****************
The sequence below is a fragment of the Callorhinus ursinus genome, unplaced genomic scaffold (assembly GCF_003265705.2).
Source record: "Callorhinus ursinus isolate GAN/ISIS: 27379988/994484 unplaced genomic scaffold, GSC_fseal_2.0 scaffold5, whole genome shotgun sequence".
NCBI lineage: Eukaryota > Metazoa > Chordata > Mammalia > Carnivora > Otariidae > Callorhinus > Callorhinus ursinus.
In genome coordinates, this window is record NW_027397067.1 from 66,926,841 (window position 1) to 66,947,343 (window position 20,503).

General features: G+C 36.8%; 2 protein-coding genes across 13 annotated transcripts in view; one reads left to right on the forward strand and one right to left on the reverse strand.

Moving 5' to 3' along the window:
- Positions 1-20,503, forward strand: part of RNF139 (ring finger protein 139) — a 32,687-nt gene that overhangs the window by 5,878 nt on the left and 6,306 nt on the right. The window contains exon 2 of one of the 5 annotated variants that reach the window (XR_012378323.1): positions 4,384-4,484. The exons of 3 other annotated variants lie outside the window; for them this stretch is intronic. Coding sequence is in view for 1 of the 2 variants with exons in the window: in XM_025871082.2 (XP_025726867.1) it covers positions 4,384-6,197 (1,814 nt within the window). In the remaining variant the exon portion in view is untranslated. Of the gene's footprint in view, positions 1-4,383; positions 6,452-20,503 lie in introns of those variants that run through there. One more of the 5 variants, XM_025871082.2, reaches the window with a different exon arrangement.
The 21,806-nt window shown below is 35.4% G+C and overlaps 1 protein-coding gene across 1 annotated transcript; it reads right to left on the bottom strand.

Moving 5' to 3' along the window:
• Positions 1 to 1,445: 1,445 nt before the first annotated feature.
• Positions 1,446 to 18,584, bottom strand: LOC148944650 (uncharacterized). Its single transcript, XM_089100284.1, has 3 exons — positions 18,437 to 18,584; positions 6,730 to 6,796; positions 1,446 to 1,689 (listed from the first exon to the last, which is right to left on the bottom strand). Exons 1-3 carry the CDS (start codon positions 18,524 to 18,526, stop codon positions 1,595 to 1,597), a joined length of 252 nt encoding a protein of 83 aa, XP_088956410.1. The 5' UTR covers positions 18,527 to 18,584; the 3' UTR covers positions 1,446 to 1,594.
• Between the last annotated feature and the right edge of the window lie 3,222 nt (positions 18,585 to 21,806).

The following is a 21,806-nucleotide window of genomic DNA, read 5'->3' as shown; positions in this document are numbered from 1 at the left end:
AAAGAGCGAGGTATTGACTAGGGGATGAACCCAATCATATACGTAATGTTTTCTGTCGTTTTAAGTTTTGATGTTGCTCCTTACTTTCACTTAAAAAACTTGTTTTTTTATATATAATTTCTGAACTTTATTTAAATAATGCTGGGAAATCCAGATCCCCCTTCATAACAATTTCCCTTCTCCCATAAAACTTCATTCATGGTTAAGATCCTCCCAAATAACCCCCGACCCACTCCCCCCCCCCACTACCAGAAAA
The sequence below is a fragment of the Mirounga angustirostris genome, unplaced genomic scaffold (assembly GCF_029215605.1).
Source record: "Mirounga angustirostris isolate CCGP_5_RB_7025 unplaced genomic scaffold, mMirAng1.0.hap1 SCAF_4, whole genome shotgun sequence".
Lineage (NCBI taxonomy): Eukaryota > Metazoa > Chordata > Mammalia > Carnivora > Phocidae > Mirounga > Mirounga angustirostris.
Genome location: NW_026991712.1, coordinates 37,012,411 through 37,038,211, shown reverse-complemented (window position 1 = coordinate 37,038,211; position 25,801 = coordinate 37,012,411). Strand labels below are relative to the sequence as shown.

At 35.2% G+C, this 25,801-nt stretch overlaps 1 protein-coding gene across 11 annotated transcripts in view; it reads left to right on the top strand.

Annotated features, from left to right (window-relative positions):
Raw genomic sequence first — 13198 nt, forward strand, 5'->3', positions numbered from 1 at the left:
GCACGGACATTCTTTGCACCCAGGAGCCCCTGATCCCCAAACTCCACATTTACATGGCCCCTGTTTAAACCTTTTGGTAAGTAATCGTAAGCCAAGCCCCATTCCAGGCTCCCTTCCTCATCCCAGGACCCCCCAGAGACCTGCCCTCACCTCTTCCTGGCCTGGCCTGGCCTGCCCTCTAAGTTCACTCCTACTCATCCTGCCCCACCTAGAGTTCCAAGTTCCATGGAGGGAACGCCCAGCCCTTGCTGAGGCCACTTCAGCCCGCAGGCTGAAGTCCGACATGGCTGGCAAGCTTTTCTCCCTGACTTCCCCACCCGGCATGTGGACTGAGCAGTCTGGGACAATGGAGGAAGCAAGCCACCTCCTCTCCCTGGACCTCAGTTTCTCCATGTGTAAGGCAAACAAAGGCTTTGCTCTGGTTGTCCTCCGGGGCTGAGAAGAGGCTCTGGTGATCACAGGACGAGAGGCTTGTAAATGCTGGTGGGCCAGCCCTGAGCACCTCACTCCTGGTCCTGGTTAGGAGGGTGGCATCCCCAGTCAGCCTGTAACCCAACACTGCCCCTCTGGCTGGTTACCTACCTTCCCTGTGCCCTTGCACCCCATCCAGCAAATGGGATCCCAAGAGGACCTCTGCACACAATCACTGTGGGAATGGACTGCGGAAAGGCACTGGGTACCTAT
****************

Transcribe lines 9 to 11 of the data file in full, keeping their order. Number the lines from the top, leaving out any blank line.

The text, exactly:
Moving 5' to 3' along the window:
• Positions 1 to 1,445: 1,445 nt before the first annotated feature.
• Positions 1,446 to 18,584, bottom strand: LOC148944650 (uncharacterized). Its single transcript, XM_089100284.1, has 3 exons — positions 18,437 to 18,584; positions 6,730 to 6,796; positions 1,446 to 1,689 (listed from the first exon to the last, which is right to left on the bottom strand). Exons 1-3 carry the CDS (start codon positions 18,524 to 18,526, stop codon positions 1,595 to 1,597), a joined length of 252 nt encoding a protein of 83 aa, XP_088956410.1. The 5' UTR covers positions 18,527 to 18,584; the 3' UTR covers positions 1,446 to 1,594.